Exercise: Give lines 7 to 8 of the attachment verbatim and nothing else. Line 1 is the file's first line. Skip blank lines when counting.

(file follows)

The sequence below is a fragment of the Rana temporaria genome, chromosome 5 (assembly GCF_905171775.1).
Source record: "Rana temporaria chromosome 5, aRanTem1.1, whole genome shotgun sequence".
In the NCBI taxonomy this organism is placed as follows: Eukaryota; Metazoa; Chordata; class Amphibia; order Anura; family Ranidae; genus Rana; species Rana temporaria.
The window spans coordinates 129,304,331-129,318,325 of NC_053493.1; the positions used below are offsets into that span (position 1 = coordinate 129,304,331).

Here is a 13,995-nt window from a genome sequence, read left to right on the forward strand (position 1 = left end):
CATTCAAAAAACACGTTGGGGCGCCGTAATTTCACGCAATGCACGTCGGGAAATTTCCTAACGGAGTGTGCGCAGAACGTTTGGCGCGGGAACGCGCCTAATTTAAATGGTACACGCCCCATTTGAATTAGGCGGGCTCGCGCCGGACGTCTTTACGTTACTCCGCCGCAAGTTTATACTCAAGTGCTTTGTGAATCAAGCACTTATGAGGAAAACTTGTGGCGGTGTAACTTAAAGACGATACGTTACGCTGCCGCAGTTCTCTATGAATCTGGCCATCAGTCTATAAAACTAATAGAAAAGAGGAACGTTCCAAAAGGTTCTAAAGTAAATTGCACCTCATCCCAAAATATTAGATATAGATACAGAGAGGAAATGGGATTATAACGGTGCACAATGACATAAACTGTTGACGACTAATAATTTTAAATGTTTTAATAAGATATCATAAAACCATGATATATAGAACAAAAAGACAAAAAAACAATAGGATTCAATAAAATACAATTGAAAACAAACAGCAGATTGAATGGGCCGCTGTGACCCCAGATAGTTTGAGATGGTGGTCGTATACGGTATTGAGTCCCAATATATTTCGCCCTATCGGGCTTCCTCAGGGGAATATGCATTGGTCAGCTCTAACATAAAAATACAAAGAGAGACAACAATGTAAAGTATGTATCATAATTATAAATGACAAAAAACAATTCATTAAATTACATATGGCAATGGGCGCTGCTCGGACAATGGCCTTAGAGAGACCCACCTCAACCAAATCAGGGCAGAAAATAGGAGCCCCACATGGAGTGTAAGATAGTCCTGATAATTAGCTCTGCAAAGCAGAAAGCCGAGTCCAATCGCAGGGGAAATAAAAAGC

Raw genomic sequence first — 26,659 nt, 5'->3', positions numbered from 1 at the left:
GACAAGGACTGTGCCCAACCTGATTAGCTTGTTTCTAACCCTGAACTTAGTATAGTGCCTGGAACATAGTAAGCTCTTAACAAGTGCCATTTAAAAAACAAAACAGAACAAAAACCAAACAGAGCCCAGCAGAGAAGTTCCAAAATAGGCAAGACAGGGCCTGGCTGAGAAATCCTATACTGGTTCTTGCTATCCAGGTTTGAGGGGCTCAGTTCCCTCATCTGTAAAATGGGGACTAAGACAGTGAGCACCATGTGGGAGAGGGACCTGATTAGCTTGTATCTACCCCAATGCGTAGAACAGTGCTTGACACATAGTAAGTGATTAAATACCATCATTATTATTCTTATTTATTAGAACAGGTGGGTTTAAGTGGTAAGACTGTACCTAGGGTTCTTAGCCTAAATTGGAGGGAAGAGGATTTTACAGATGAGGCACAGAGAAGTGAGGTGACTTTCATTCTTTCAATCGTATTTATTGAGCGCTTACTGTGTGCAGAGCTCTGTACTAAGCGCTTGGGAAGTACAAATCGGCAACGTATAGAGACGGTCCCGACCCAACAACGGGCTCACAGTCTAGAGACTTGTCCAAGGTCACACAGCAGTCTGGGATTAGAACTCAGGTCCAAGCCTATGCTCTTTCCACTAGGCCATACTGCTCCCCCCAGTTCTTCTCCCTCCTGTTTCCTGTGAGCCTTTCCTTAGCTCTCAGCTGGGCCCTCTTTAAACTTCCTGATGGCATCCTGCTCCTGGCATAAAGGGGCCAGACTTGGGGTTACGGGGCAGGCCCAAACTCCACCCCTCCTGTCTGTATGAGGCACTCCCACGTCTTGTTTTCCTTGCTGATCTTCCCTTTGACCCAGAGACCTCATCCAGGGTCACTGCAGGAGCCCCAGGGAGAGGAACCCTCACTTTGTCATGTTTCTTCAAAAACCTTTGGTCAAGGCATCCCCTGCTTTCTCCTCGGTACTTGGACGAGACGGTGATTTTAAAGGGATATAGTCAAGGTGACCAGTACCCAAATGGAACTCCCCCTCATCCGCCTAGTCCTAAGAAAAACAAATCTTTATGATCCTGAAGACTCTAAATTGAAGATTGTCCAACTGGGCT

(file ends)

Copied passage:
Raw genomic sequence first — 26,659 nt, 5'->3', positions numbered from 1 at the left:
GACAAGGACTGTGCCCAACCTGATTAGCTTGTTTCTAACCCTGAACTTAGTATAGTGCCTGGAACATAGTAAGCTCTTAACAAGTGCCATTTAAAAAACAAAACAGAACAAAAACCAAACAGAGCCCAGCAGAGAAGTTCCAAAATAGGCAAGACAGGGCCTGGCTGAGAAATCCTATACTGGTTCTTGCTATCCAGGTTTGAGGGGCTCAGTTCCCTCATCTGTAAAATGGGGACTAAGACAGTGAGCACCATGTGGGAGAGGGACCTGATTAGCTTGTATCTACCCCAATGCGTAGAACAGTGCTTGACACATAGTAAGTGATTAAATACCATCATTATTATTCTTATTTATTAGAACAGGTGGGTTTAAGTGGTAAGACTGTACCTAGGGTTCTTAGCCTAAATTGGAGGGAAGAGGATTTTACAGATGAGGCACAGAGAAGTGAGGTGACTTTCATTCTTTCAATCGTATTTATTGAGCGCTTACTGTGTGCAGAGCTCTGTACTAAGCGCTTGGGAAGTACAAATCGGCAACGTATAGAGACGGTCCCGACCCAACAACGGGCTCACAGTCTAGAGACTTGTCCAAGGTCACACAGCAGTCTGGGATTAGAACTCAGGTCCAAGCCTATGCTCTTTCCACTAGGCCATACTGCTCCCCCCAGTTCTTCTCCCTCCTGTTTCCTGTGAGCCTTTCCTTAGCTCTCAGCTGGGCCCTCTTTAAACTTCCTGATGGCATCCTGCTCCTGGCATAAAGGGGCCAGACTTGGGGTTACGGGGCAGGCCCAAACTCCACCCCTCCTGTCTGTATGAGGCACTCCCACGTCTTGTTTTCCTTGCTGATCTTCCCTTTGACCCAGAGACCTCATCCAGGGTCACTGCAGGAGCCCCAGGGAGAGGAACCCTCACTTTGTCATGTTTCTTCAAAAACCTTTGGTCAAGGCATCCCCTGCTTTCTCCTCGGTACTTGGACGAGACGGTGATTTTAAAGGGATATAGTCAAGGTGACCAGTACCCAAATGGAACTCCCCCTCATCCGCCTAGTCCTAAGAAAAACAAATCTTTATGATCCTGAAGACTCTAAATTGAAGATTGTCCAACTGGGCT